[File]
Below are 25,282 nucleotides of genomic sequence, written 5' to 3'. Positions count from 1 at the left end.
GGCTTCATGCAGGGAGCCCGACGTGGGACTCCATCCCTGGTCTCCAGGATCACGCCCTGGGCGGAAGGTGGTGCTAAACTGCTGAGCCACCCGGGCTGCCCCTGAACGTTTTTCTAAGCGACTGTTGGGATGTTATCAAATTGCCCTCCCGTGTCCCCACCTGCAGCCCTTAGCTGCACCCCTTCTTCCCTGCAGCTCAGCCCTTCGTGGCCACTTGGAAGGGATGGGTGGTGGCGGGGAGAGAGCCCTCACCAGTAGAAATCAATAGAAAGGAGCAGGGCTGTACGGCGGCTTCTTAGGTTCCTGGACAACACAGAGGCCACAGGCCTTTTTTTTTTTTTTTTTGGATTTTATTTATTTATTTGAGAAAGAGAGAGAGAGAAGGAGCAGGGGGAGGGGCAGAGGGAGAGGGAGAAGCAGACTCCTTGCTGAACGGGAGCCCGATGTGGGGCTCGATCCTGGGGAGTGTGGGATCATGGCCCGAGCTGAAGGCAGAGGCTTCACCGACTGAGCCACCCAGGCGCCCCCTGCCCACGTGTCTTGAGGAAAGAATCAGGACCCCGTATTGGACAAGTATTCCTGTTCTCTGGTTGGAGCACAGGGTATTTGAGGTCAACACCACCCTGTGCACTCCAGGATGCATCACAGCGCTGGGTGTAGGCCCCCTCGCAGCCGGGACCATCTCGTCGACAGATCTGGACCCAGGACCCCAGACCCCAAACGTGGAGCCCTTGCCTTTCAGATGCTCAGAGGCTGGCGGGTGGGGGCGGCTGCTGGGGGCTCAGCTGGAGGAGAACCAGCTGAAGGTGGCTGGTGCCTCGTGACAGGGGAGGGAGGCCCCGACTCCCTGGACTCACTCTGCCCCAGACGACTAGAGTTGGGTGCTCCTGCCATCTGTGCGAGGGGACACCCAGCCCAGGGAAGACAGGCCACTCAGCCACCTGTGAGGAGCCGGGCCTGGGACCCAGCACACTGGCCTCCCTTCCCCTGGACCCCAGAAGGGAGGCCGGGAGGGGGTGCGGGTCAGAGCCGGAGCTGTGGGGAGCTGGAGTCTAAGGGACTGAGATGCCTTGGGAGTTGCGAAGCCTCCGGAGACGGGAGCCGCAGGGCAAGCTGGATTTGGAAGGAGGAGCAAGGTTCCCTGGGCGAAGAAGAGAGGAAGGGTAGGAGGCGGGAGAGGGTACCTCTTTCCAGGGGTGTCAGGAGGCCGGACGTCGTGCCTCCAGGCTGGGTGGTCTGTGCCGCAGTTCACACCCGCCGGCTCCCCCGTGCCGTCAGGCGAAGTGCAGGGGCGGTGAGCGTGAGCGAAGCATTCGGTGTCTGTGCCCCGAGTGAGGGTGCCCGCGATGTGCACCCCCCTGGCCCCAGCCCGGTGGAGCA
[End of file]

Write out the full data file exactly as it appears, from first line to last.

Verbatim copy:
Below are 25,282 nucleotides of genomic sequence, written 5' to 3'. Positions count from 1 at the left end.
GGCTTCATGCAGGGAGCCCGACGTGGGACTCCATCCCTGGTCTCCAGGATCACGCCCTGGGCGGAAGGTGGTGCTAAACTGCTGAGCCACCCGGGCTGCCCCTGAACGTTTTTCTAAGCGACTGTTGGGATGTTATCAAATTGCCCTCCCGTGTCCCCACCTGCAGCCCTTAGCTGCACCCCTTCTTCCCTGCAGCTCAGCCCTTCGTGGCCACTTGGAAGGGATGGGTGGTGGCGGGGAGAGAGCCCTCACCAGTAGAAATCAATAGAAAGGAGCAGGGCTGTACGGCGGCTTCTTAGGTTCCTGGACAACACAGAGGCCACAGGCCTTTTTTTTTTTTTTTTTGGATTTTATTTATTTATTTGAGAAAGAGAGAGAGAGAAGGAGCAGGGGGAGGGGCAGAGGGAGAGGGAGAAGCAGACTCCTTGCTGAACGGGAGCCCGATGTGGGGCTCGATCCTGGGGAGTGTGGGATCATGGCCCGAGCTGAAGGCAGAGGCTTCACCGACTGAGCCACCCAGGCGCCCCCTGCCCACGTGTCTTGAGGAAAGAATCAGGACCCCGTATTGGACAAGTATTCCTGTTCTCTGGTTGGAGCACAGGGTATTTGAGGTCAACACCACCCTGTGCACTCCAGGATGCATCACAGCGCTGGGTGTAGGCCCCCTCGCAGCCGGGACCATCTCGTCGACAGATCTGGACCCAGGACCCCAGACCCCAAACGTGGAGCCCTTGCCTTTCAGATGCTCAGAGGCTGGCGGGTGGGGGCGGCTGCTGGGGGCTCAGCTGGAGGAGAACCAGCTGAAGGTGGCTGGTGCCTCGTGACAGGGGAGGGAGGCCCCGACTCCCTGGACTCACTCTGCCCCAGACGACTAGAGTTGGGTGCTCCTGCCATCTGTGCGAGGGGACACCCAGCCCAGGGAAGACAGGCCACTCAGCCACCTGTGAGGAGCCGGGCCTGGGACCCAGCACACTGGCCTCCCTTCCCCTGGACCCCAGAAGGGAGGCCGGGAGGGGGTGCGGGTCAGAGCCGGAGCTGTGGGGAGCTGGAGTCTAAGGGACTGAGATGCCTTGGGAGTTGCGAAGCCTCCGGAGACGGGAGCCGCAGGGCAAGCTGGATTTGGAAGGAGGAGCAAGGTTCCCTGGGCGAAGAAGAGAGGAAGGGTAGGAGGCGGGAGAGGGTACCTCTTTCCAGGGGTGTCAGGAGGCCGGACGTCGTGCCTCCAGGCTGGGTGGTCTGTGCCGCAGTTCACACCCGCCGGCTCCCCCGTGCCGTCAGGCGAAGTGCAGGGGCGGTGAGCGTGAGCGAAGCATTCGGTGTCTGTGCCCCGAGTGAGGGTGCCCGCGATGTGCACCCCCCTGGCCCCAGCCCGGTGGAGCA